“Where, oh where did I put it?” cried the voice. “I put it in the chest. I remember. I remember. This is a disaster. Oh dear. ”
I gallantly rapped at the door, coughed and stepped over the threshold. “Have no fear, Dr. Wilbur is here!” I cried triumphantly into the room. The figure that was until then bent over a chest and throwing out its contents swerved with a face contorted in pure rage. Yes, rage, not gratitude of happiness!
“How dare you enter my home!” yelled Illusen. Yes, dear reader, Illusen, the great Illusen was talking with yours truly, well, talking, that is to say...
“My dear lady. At your service.” I bowed graciously and removed my bowler hat. When I looked up again, it was to see the great Illusen’s green eyes staring at me suspiciously, her mouth hanging slightly open, her arms limply held by her side. After a few seconds she regained her senses, no doubt dazzled by my charming appearance. She ran her hands through her gorgeously long and wavy red hair and glanced at me again, obviously checking whether she was hallucinating or not.
“My dear lady Illusen, I have answered your call for help. If I say so myself, an excellent choice, since I am Brightvale’s most brilliant detective.” I coughed slightly, waiting for her to welcome me, yet she resumed staring at me in an uncanny fashion.
“Is this a joke?” she finally managed to ask. “Fyora sent you, didn’t she? Are you the jester she hired for Illusen Day?” She flipped a braid out of her eyes and bent toward me. “Tell the Faerie Queen she made a great choice. But now leave. My mind is not set for jokes. You may go.”
“Milady,” I choked, “I assure you, I am not joking. The honor of seeing Queen Fyora has not befallen me yet. I have come to help you find that which you have lost.” I squared my shoulders and raised my head proudly.
“You did mean for me to come upon your home?”
Illusen’s soft features instantly darkened. “Leave. Now,” she hissed at me. Hardly befitting of an Earth Faerie, hissing, according to me.
“Do you know what happened to the last spy Jhudora tried to plant on me?” She smiled malevolently and absently cracked her knuckles.
“Upon my honor,” I said and threw myself at her feet. “I am no spy of Jhudora. O fair Illusen, I am your humble servant. I beg you, let me help you.” Naturally I was flattering her ego. Wilburs do not beg. Ever.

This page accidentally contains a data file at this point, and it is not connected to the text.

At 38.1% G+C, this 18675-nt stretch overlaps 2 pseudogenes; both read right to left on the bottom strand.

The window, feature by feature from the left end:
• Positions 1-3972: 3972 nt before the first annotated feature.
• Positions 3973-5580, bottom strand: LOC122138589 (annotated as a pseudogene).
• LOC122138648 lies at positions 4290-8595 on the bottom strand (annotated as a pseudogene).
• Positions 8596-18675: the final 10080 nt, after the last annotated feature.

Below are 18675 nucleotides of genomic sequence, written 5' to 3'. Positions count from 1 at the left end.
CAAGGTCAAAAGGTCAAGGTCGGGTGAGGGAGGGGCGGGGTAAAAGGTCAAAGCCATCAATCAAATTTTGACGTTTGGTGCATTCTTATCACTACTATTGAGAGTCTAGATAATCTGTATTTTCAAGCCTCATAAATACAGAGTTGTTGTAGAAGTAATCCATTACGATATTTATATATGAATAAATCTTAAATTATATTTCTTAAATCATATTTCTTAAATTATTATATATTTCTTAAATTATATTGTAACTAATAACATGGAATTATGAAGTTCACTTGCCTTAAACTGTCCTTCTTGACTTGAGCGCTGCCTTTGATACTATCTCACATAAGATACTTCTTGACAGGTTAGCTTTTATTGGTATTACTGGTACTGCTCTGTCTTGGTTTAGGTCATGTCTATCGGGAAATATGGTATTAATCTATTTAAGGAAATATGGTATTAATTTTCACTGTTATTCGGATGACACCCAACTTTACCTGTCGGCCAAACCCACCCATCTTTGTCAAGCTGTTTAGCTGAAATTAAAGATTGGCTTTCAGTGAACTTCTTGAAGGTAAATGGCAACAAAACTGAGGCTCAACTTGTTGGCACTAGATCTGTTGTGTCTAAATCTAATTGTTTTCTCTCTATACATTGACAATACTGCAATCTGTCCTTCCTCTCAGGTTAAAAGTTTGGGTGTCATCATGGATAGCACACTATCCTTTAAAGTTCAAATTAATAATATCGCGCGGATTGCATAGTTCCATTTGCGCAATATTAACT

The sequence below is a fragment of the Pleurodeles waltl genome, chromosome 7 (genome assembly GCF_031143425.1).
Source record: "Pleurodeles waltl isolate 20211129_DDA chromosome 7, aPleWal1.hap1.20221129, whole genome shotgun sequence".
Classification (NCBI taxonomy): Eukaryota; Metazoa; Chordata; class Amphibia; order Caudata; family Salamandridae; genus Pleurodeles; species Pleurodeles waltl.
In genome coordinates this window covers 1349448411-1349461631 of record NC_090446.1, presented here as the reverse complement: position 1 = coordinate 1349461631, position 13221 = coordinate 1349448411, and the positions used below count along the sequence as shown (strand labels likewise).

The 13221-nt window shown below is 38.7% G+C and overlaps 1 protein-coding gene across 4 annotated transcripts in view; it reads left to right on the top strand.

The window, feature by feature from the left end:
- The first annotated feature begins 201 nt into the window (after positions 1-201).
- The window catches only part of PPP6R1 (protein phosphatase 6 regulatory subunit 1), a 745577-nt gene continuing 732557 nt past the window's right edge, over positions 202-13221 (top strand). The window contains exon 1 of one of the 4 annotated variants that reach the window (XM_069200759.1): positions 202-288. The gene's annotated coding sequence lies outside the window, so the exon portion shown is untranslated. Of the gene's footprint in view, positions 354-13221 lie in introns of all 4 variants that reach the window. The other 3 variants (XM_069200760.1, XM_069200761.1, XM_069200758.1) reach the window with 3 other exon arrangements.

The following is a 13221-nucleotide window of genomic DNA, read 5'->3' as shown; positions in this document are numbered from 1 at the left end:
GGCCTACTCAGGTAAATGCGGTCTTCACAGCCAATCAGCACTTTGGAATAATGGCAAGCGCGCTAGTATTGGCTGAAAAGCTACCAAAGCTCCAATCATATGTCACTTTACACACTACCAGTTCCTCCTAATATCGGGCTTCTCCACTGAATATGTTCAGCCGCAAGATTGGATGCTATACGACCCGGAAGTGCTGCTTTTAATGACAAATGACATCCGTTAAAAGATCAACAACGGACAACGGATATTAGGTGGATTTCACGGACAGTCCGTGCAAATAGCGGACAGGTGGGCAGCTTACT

The Faerie crossed her arms and raised a suspicious eyebrow. “Yes, you don’t seem Jhudora’s kind. She prefers them more evil-looking and with brains. Very well. Off you go. And you would do well to never come back.”
I opened my mouth to protest; surely she was deprived of her senses to talk such offensive nonsense to Brightvale’s greatest detective and brain. Illusen held up a hand and with a flick of her wrist I was sent flying out of her home. I landed in the middle of the clearing and saw her slam the door shut.
Utterly flabbergasted, I got to my feet, removed the dust and leaves from my clothes and snorted in derision. I usually do not snort, dear fan, but who wouldn’t on such an occasion. I tightened my cloak around my shoulders, turned my heels and stepped back into the thick forest.
Just when I was about to address my inner compass, I heard a faint rustling of leaves and the creaking of twigs. I turned around and squinted to get a good look at the clearing. A figure was stepping onto the clearing, wearing a red cloak, a bow and a quiver. The figure moved swiftly across the green toward Illusen’s home. The whole spectacle seeming quite dramatic and potentially dangerous, I took it upon myself to protect the haughty Earth Faerie and carefully tiptoed toward the enchanting tree house and glanced through one of the windows.
A red Ixi was standing in the middle of the room. She had lowered her hood and was listening intently to Illusen’s explanation.
“I cannot have mislaid this item. I believe it was stolen,” Illusen said, frowning and running her hand through her hair again, apparently a nervous trait of hers.
“Stolen. You are sure?” asked the Ixi with deep consternation. “There are only two Faeries capable of this.” The Ixi was passing her bow from one paw to the other, carefully balancing it, as if weighing a decision. Her hair was quite similar to Illusen: red, long, wavy. The signs of inconstant and changing minds, if you’re asking my opinion.
“Find it, Naithea. If she has it, Neopia is in deep trouble.” The Ixi nodded gravely, pulled the hood over her head and stormed out, as there seemed to be no time to lose. By this time night had covered the skies and I had no choice but to follow the mysterious Ixi from a distance. Surely a girl could not be of any assistance to the great Illusen.